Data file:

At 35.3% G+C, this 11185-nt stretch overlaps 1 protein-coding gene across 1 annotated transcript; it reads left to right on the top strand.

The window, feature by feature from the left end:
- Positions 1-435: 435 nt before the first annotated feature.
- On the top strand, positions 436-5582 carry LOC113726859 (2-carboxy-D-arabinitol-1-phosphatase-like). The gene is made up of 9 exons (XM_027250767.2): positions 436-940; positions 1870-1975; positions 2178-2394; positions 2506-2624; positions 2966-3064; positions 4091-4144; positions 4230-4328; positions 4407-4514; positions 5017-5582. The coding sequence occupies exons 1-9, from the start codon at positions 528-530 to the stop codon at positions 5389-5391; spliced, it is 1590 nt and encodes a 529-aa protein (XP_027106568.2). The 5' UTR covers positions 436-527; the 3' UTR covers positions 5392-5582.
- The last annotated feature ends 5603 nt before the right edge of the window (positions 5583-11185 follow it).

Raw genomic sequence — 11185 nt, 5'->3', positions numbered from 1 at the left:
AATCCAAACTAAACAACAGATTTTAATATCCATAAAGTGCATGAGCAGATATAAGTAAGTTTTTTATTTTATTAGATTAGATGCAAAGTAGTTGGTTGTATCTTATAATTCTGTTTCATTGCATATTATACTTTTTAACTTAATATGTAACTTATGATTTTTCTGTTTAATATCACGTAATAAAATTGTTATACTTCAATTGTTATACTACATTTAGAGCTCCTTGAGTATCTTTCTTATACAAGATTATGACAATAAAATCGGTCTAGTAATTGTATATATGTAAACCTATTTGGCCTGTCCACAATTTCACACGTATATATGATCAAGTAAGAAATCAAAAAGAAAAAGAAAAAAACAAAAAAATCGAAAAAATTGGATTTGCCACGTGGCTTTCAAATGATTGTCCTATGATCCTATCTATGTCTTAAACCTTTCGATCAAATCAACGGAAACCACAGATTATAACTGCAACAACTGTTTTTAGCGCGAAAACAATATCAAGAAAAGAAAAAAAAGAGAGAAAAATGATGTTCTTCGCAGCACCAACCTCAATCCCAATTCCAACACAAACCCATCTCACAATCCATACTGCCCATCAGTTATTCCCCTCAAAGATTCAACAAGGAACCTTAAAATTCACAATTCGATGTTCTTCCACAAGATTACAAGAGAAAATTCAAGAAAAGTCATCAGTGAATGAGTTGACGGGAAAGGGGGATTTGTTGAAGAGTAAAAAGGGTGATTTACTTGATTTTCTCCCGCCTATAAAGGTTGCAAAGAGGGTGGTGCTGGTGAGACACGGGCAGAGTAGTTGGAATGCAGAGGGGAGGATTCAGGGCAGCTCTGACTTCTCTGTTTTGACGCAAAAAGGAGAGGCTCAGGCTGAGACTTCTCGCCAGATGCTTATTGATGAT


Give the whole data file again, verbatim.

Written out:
At 35.3% G+C, this 11185-nt stretch overlaps 1 protein-coding gene across 1 annotated transcript; it reads left to right on the top strand.

The window, feature by feature from the left end:
- Positions 1-435: 435 nt before the first annotated feature.
- On the top strand, positions 436-5582 carry LOC113726859 (2-carboxy-D-arabinitol-1-phosphatase-like). The gene is made up of 9 exons (XM_027250767.2): positions 436-940; positions 1870-1975; positions 2178-2394; positions 2506-2624; positions 2966-3064; positions 4091-4144; positions 4230-4328; positions 4407-4514; positions 5017-5582. The coding sequence occupies exons 1-9, from the start codon at positions 528-530 to the stop codon at positions 5389-5391; spliced, it is 1590 nt and encodes a 529-aa protein (XP_027106568.2). The 5' UTR covers positions 436-527; the 3' UTR covers positions 5392-5582.
- The last annotated feature ends 5603 nt before the right edge of the window (positions 5583-11185 follow it).

Raw genomic sequence — 11185 nt, 5'->3', positions numbered from 1 at the left:
AATCCAAACTAAACAACAGATTTTAATATCCATAAAGTGCATGAGCAGATATAAGTAAGTTTTTTATTTTATTAGATTAGATGCAAAGTAGTTGGTTGTATCTTATAATTCTGTTTCATTGCATATTATACTTTTTAACTTAATATGTAACTTATGATTTTTCTGTTTAATATCACGTAATAAAATTGTTATACTTCAATTGTTATACTACATTTAGAGCTCCTTGAGTATCTTTCTTATACAAGATTATGACAATAAAATCGGTCTAGTAATTGTATATATGTAAACCTATTTGGCCTGTCCACAATTTCACACGTATATATGATCAAGTAAGAAATCAAAAAGAAAAAGAAAAAAACAAAAAAATCGAAAAAATTGGATTTGCCACGTGGCTTTCAAATGATTGTCCTATGATCCTATCTATGTCTTAAACCTTTCGATCAAATCAACGGAAACCACAGATTATAACTGCAACAACTGTTTTTAGCGCGAAAACAATATCAAGAAAAGAAAAAAAAGAGAGAAAAATGATGTTCTTCGCAGCACCAACCTCAATCCCAATTCCAACACAAACCCATCTCACAATCCATACTGCCCATCAGTTATTCCCCTCAAAGATTCAACAAGGAACCTTAAAATTCACAATTCGATGTTCTTCCACAAGATTACAAGAGAAAATTCAAGAAAAGTCATCAGTGAATGAGTTGACGGGAAAGGGGGATTTGTTGAAGAGTAAAAAGGGTGATTTACTTGATTTTCTCCCGCCTATAAAGGTTGCAAAGAGGGTGGTGCTGGTGAGACACGGGCAGAGTAGTTGGAATGCAGAGGGGAGGATTCAGGGCAGCTCTGACTTCTCTGTTTTGACGCAAAAAGGAGAGGCTCAGGCTGAGACTTCTCGCCAGATGCTTATTGATGAT